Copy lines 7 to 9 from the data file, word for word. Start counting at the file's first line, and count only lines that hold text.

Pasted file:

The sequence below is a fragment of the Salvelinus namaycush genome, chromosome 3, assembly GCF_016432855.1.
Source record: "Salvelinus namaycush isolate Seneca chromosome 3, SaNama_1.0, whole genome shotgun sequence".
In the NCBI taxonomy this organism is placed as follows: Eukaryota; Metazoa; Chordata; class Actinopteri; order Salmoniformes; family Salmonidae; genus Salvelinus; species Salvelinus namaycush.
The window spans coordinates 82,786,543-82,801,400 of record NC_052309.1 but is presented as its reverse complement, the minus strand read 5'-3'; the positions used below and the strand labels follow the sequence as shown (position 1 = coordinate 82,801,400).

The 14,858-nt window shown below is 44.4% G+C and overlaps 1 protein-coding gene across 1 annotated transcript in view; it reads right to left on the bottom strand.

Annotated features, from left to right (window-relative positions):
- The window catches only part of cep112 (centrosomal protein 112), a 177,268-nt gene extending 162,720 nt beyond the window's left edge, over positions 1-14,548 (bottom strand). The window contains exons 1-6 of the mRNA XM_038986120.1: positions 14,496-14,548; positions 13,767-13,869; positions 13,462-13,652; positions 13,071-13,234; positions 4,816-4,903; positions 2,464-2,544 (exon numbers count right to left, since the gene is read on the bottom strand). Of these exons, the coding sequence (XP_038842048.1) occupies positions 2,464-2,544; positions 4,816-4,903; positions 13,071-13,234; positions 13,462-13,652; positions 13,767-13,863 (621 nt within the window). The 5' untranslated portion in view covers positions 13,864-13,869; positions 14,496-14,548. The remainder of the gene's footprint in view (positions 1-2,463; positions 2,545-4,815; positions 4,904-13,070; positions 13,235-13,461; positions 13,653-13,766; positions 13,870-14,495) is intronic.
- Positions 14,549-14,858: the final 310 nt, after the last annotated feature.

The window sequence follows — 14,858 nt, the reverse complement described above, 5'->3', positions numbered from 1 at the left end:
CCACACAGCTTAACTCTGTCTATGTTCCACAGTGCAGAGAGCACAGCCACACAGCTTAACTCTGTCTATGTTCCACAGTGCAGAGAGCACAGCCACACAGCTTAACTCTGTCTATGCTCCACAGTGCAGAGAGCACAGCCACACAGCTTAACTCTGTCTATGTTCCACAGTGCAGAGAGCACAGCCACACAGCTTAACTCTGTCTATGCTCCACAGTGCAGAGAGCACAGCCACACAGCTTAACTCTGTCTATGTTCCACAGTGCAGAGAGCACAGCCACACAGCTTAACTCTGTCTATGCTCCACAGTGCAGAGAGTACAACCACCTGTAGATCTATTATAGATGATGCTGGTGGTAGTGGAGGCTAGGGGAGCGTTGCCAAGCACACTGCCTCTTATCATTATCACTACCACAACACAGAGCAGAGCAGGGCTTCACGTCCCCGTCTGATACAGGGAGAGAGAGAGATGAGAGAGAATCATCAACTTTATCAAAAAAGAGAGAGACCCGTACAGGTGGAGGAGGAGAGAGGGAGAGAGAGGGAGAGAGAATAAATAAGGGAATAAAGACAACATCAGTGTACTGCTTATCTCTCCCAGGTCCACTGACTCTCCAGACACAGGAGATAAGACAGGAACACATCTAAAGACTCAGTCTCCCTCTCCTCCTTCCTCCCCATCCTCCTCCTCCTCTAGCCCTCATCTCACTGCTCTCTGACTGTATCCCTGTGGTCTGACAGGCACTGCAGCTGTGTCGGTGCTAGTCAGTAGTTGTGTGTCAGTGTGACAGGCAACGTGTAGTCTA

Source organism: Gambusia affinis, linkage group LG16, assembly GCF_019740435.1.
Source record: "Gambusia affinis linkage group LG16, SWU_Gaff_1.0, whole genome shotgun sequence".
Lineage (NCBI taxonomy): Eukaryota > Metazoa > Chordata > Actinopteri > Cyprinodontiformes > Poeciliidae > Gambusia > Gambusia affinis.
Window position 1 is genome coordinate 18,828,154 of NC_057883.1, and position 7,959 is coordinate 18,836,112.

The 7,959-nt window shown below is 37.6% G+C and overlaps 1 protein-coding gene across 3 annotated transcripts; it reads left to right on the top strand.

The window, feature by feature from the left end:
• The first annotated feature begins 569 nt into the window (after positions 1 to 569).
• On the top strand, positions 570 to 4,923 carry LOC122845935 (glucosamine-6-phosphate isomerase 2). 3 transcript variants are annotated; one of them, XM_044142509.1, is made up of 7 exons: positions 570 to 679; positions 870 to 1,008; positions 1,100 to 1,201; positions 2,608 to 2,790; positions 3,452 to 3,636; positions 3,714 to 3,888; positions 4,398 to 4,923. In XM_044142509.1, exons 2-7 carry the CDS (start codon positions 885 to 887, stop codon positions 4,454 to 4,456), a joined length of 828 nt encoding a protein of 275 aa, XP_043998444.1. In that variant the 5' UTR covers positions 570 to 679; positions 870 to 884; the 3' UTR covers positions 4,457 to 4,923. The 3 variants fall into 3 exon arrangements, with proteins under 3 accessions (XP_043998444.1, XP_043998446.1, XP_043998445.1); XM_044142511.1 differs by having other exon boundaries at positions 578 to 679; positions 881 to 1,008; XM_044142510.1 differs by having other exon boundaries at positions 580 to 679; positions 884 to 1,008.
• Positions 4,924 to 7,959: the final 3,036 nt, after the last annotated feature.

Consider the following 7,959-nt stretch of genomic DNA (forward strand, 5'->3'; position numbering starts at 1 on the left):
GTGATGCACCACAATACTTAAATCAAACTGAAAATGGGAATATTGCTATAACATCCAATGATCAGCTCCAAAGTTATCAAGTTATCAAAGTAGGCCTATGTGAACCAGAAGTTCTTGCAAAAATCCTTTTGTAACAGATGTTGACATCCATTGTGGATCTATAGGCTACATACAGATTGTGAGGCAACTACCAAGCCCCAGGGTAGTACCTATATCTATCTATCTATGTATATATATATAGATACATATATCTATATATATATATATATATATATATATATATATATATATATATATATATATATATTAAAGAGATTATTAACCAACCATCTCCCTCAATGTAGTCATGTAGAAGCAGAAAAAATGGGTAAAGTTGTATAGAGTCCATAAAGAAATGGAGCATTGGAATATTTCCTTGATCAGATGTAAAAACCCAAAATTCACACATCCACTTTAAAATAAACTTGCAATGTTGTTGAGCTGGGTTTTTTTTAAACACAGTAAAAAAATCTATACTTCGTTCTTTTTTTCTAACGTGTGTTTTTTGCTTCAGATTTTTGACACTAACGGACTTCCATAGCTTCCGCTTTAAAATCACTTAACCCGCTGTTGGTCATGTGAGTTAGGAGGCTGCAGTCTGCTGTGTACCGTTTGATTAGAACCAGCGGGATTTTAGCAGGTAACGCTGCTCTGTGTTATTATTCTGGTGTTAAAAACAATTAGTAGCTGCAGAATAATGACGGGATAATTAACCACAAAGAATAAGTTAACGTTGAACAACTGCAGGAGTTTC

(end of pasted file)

- The window catches only part of cep112 (centrosomal protein 112), a 177,268-nt gene extending 162,720 nt beyond the window's left edge, over positions 1-14,548 (bottom strand). The window contains exons 1-6 of the mRNA XM_038986120.1: positions 14,496-14,548; positions 13,767-13,869; positions 13,462-13,652; positions 13,071-13,234; positions 4,816-4,903; positions 2,464-2,544 (exon numbers count right to left, since the gene is read on the bottom strand). Of these exons, the coding sequence (XP_038842048.1) occupies positions 2,464-2,544; positions 4,816-4,903; positions 13,071-13,234; positions 13,462-13,652; positions 13,767-13,863 (621 nt within the window). The 5' untranslated portion in view covers positions 13,864-13,869; positions 14,496-14,548. The remainder of the gene's footprint in view (positions 1-2,463; positions 2,545-4,815; positions 4,904-13,070; positions 13,235-13,461; positions 13,653-13,766; positions 13,870-14,495) is intronic.
- Positions 14,549-14,858: the final 310 nt, after the last annotated feature.

The window sequence follows — 14,858 nt, the reverse complement described above, 5'->3', positions numbered from 1 at the left end: